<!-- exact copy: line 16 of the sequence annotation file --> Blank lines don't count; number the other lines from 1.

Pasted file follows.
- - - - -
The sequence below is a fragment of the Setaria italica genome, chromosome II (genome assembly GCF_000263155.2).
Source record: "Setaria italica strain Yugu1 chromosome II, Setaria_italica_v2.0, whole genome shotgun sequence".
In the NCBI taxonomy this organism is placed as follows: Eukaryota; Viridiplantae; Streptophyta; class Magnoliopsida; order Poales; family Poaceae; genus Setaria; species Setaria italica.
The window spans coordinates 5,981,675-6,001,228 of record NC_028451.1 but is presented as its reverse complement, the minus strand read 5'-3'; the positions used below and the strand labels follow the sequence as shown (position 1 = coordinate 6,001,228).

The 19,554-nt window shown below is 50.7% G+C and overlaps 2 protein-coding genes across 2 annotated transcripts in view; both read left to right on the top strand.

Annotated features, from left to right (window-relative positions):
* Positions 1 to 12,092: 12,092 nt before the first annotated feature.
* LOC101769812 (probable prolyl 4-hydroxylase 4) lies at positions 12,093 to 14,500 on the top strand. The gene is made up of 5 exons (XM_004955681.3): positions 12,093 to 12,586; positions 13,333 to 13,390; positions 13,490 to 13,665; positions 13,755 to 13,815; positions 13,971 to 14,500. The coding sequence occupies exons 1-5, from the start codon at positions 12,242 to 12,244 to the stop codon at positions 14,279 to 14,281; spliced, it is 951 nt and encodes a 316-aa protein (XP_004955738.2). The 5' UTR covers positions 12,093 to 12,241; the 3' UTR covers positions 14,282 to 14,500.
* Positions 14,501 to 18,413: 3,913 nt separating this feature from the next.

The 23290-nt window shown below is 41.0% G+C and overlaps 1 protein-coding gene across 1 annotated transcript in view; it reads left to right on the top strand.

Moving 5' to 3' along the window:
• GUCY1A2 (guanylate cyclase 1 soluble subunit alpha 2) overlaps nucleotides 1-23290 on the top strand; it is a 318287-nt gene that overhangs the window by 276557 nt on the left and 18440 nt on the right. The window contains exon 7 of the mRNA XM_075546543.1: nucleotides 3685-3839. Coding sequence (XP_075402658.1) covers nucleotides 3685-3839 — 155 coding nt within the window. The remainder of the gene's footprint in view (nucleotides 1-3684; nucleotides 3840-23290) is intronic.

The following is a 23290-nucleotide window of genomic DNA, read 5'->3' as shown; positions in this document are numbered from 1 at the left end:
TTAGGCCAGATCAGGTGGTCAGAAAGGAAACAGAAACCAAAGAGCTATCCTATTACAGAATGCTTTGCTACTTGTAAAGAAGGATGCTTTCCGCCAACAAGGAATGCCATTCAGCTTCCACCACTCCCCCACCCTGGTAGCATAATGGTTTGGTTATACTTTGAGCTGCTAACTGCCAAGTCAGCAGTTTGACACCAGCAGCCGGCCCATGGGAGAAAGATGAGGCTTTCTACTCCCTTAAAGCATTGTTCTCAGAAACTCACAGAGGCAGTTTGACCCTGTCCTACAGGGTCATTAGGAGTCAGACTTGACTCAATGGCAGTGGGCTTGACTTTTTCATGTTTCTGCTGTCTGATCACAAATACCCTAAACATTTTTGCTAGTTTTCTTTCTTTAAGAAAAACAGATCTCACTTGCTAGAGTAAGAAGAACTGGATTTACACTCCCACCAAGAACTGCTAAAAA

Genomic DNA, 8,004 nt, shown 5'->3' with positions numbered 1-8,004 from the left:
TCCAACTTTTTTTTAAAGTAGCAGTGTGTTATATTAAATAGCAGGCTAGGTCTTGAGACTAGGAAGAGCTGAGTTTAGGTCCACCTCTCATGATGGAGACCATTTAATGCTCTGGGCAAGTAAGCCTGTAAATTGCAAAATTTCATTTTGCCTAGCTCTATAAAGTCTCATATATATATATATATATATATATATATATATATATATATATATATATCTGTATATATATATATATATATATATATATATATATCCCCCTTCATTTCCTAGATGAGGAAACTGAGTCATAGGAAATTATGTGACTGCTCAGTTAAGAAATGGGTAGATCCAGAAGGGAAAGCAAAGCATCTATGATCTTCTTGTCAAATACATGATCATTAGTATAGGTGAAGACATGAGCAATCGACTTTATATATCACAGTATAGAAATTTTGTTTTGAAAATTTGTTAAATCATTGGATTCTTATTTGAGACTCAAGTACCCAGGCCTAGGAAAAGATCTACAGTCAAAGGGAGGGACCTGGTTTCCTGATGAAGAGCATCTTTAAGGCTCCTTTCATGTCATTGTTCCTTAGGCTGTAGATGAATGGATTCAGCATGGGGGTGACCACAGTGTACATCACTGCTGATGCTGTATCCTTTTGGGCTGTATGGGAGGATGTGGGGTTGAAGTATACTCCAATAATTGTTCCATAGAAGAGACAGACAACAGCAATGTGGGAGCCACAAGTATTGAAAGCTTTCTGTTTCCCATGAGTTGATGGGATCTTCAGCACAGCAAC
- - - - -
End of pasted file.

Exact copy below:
TCCAACTTTTTTTTAAAGTAGCAGTGTGTTATATTAAATAGCAGGCTAGGTCTTGAGACTAGGAAGAGCTGAGTTTAGGTCCACCTCTCATGATGGAGACCATTTAATGCTCTGGGCAAGTAAGCCTGTAAATTGCAAAATTTCATTTTGCCTAGCTCTATAAAGTCTCATATATATATATATATATATATATATATATATATATATATATATATATCTGTATATATATATATATATATATATATATATATATCCCCCTTCATTTCCTAGATGAGGAAACTGAGTCATAGGAAATTATGTGACTGCTCAGTTAAGAAATGGGTAGATCCAGAAGGGAAAGCAAAGCATCTATGATCTTCTTGTCAAATACATGATCATTAGTATAGGTGAAGACATGAGCAATCGACTTTATATATCACAGTATAGAAATTTTGTTTTGAAAATTTGTTAAATCATTGGATTCTTATTTGAGACTCAAGTACCCAGGCCTAGGAAAAGATCTACAGTCAAAGGGAGGGACCTGGTTTCCTGATGAAGAGCATCTTTAAGGCTCCTTTCATGTCATTGTTCCTTAGGCTGTAGATGAATGGATTCAGCATGGGGGTGACCACAGTGTACATCACTGCTGATGCTGTATCCTTTTGGGCTGTATGGGAGGATGTGGGGTTGAAGTATACTCCAATAATTGTTCCATAGAAGAGACAGACAACAGCAATGTGGGAGCCACAAGTATTGAAAGCTTTCTGTTTCCCATGAGTTGATGGGATCTTCAGCACAGCAAC